Disciplinary issues curtail Martinez's U-17 career
He controls the midfield with his tenacity, playing hard on the ball, setting up teammates with passes from all kinds of angles.
He makes runs from 30, 40, 50 yards out, finishing them off by ripping the back of the net with another goal. He seemingly gets better with every event he plays in: His potential appears unlimited.
That's why Carlos Martinez is regarded as one of America's top young soccer prospects. But, at least for now, Martinez is no longer wearing the red, white and blue of the U.S. Martinez has been removed from the U.S. national U-17 residency team for breaking team rules. U.S. U-17 coach Wilmer Cabrera confirmed Martinez's dismissal, which took place on the weekend of Sept. 27.
Cabrera wouldn't go into specifics regarding Martinez's getting the heave-ho. However, USSF spokesman Neil Buethe said Martinez was removed "due to breaking team rules more than once," including during a team trip to Carson, Calif., last month. Martinez's father, Manuel, said that his son broke curfew during that tour.
"Carlos learned a very valuable lesson and he's hurting right now," said Martinez's agent, Jeff Jacobs. "He's extremely upset right now. It's unfortunate and we hope the door isn't closed on Carlos. I don't know much; I haven't talked to U.S. soccer. I know they recently interviewed Carlos and he was removed."
Cabrera said politely, but firmly, that Martinez should have learned his lesson already, although he wouldn't elaborate. "This is not the first time that there have been discipline issues with Carlos," said Cabrera, 41, a former Colombian national player. "He's young and he has to learn that soccer is a lifestyle. Everything is important on and off the field. I hope he's learned a lesson and will be more conscious of the coach and the team's policy."
Asked if Martinez could return to the team, Cabrera said, "Right now, not a chance. But you don't know about the future. You don't want to close the door. To lose him, one of the top players on the team, is tough. But I hope this experience helps him improve his behavior."
"I miss my friends, my coaches, the training sessions," said Martinez in a brief statement. "That was my home and I loved the whole experience. It was a dream come true. To be around kids that exceptional was a once-in-a-lifetime opportunity."
Martinez became one of the U-17's "it" players in December at the Nike Friendlies in Bradenton. He scored game-winning goals in wins over Brazil and Russia and added three goals in four games at the Mondial Minimes Tournament in France in March. Martinez was tied for the team lead in goals (five) and assists (three) when he was sent home.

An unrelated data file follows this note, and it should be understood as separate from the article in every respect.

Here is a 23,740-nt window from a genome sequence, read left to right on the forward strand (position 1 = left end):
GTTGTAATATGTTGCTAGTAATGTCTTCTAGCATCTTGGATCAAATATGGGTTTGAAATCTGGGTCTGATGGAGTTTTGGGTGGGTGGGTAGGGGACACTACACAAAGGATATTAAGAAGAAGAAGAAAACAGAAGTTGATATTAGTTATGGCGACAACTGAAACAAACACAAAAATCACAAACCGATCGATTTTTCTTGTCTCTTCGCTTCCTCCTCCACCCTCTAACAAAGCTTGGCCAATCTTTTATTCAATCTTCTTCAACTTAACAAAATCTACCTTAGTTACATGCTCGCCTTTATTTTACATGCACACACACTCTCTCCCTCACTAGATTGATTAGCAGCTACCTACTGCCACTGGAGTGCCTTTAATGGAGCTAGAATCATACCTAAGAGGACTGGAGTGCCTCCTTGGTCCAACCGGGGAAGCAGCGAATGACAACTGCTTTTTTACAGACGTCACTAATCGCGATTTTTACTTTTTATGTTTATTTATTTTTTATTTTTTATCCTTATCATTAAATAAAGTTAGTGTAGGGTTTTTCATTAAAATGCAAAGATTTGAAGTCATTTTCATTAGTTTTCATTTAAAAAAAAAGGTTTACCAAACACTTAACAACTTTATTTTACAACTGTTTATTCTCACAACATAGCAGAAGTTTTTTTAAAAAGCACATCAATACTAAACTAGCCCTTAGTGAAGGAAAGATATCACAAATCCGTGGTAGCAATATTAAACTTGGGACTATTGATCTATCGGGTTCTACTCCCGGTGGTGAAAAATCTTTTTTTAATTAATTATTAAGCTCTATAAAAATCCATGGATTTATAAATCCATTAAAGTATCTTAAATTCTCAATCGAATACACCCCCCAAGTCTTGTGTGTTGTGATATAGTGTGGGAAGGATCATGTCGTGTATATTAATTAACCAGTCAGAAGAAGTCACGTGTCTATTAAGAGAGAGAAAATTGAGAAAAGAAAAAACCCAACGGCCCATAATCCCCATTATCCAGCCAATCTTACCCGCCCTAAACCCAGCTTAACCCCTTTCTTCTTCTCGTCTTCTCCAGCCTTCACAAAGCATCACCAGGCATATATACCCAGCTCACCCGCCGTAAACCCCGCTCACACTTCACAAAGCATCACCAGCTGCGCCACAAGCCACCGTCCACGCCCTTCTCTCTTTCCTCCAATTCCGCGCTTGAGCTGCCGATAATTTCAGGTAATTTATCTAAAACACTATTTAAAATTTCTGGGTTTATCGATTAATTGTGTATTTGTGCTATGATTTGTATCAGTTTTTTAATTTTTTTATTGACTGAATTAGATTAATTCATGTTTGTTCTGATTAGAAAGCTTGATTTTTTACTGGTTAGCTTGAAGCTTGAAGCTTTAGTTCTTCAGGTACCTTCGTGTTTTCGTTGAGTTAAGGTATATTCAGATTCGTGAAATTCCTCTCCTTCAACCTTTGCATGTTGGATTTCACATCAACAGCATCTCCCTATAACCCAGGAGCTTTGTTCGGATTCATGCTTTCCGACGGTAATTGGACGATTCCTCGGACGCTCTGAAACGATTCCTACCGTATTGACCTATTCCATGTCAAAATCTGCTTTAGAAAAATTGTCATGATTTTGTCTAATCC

What makes Martinez such an intriguing prospect is his versatility and steady improvement. But now what? Martinez still dreams of playing for the full U.S. national team one day. Jacobs has not talked to U.S. soccer officials about his client, but he wants to in the near future, hoping they will take Martinez back.
Jacobs said that Martinez is moving with his family to San Pedro, Calif. The Martinezes moved from San Pedro to Las Vegas five years ago. Last summer, Las Vegas officials made every Aug. 15 "Carlos Martinez' Day. It's a tribute to his success as the first Latino player from Sin City to play for a U.S. national youth team.
Now, Carlos, a high school junior, will go to school in San Pedro. Jacobs said Martinez will work out with an MLS team in Los Angeles, which means either the L.A. Galaxy or Chivas USA. "I'm not going to name names to create greed, publicity or hype," Jacobs said. "But I can tell you that MLS teams and first-division teams in Mexico and Europe have shown an interest in Carlos. We've been having a dialogue with several teams for a while. It has just started."
Another one of Martinez's consultants, Oliver Wyss, took him to Rotterdam, Netherlands, in August to train with Dutch pro team Feyenoord for a week. "His ability to score and his work ethic have a lot of teams interested," Wyss said. "They like his scoring ability and think he's just a complete player for his age. [Feyenoord] liked him and said they want to keep watching how he progresses."
Like other U-17 heavy hitters Joseph-Claude Gyau and Charles Renken, Martinez hoped to move to an international club after qualifying and playing in next summer's U-17 World Cup in Nigeria. Now, Jacobs said, that timetable could be sped up.
Ironically, Martinez's rise with the U-17 national team was fueled by a snub he received three years ago at a West Coast Olympic Development Program regional team tryout in Portland, Ore. By his own admission, Martinez arrived to the trial with a cocky swagger. He left in tears after being cut.
On that day, Martinez vowed to work harder. Martinez made that ODP team the very next season and was also named captain. Humbled, he proudly wore a "C" around his arm, leading some of the best U-14 players on the West Coast. Gone was the kid who was so good that he sometimes didn't think he had to take training seriously. Martinez moved on to the U-15 national team, arriving in Bradenton last year. And, now, Carlos Martinez will have to prove himself once again.
Justin Rodriguez covers the USL, NCAA and youth soccer for ESPNsoccernet. He is the soccer writer for the Times Herald-Record in Middletown, N.Y., and can be reached at email@example.com.